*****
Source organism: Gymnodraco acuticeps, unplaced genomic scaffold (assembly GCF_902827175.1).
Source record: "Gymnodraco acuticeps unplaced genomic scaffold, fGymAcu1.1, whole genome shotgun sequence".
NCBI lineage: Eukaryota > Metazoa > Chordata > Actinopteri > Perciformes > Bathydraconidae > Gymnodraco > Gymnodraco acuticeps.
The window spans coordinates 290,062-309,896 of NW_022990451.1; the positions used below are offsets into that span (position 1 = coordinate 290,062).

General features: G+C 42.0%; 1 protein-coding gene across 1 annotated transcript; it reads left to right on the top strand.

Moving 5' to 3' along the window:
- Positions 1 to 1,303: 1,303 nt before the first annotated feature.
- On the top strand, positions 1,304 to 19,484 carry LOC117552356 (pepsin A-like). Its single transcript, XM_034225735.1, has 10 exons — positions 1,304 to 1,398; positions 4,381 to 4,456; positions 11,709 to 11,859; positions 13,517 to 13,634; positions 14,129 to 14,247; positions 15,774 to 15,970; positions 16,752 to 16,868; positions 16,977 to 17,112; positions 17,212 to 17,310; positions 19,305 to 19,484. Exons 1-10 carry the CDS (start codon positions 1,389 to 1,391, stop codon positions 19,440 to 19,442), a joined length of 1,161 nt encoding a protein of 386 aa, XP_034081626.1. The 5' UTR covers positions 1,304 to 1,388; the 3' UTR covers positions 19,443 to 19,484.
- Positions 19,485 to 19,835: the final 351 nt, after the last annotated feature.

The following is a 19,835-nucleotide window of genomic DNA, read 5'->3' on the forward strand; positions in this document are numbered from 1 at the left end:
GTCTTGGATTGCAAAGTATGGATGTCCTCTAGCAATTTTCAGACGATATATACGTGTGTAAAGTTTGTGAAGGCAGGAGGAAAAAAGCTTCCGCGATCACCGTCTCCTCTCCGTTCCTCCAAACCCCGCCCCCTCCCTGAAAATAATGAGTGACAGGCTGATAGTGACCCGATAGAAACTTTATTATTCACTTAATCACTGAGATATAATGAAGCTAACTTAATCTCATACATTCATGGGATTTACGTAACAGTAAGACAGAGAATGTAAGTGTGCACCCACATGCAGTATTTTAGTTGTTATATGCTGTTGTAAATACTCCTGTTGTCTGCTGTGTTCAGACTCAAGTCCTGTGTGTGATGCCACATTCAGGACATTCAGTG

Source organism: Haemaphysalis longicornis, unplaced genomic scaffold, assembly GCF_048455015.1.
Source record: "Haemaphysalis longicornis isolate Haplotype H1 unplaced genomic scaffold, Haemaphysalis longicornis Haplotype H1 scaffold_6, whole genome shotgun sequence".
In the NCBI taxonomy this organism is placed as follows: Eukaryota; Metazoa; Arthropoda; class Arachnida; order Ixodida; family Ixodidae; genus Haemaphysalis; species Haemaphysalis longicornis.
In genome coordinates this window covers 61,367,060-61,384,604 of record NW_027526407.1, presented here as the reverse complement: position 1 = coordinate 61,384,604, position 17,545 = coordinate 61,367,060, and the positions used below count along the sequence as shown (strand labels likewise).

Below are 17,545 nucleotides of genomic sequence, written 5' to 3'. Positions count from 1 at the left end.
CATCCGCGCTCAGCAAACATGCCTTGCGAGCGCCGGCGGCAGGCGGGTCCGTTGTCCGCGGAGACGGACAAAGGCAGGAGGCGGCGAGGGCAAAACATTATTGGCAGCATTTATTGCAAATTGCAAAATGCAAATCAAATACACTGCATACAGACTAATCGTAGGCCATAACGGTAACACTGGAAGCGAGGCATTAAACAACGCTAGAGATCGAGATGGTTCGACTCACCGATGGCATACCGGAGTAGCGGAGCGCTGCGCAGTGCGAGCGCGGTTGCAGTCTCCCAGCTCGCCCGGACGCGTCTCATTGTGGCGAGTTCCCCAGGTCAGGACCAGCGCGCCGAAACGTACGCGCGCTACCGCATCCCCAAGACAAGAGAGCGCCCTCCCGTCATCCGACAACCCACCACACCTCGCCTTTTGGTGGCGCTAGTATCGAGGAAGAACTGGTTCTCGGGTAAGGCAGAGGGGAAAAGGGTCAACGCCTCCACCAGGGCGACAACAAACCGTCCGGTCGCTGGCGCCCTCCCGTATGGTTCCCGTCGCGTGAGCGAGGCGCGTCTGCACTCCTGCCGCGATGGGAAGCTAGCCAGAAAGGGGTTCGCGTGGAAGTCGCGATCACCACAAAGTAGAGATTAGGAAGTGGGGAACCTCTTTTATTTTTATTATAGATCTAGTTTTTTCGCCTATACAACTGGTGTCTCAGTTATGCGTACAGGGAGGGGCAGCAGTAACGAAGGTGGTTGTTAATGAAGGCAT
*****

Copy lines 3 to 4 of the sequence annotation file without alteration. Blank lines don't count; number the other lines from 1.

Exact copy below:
NCBI lineage: Eukaryota > Metazoa > Chordata > Actinopteri > Perciformes > Bathydraconidae > Gymnodraco > Gymnodraco acuticeps.
The window spans coordinates 290,062-309,896 of NW_022990451.1; the positions used below are offsets into that span (position 1 = coordinate 290,062).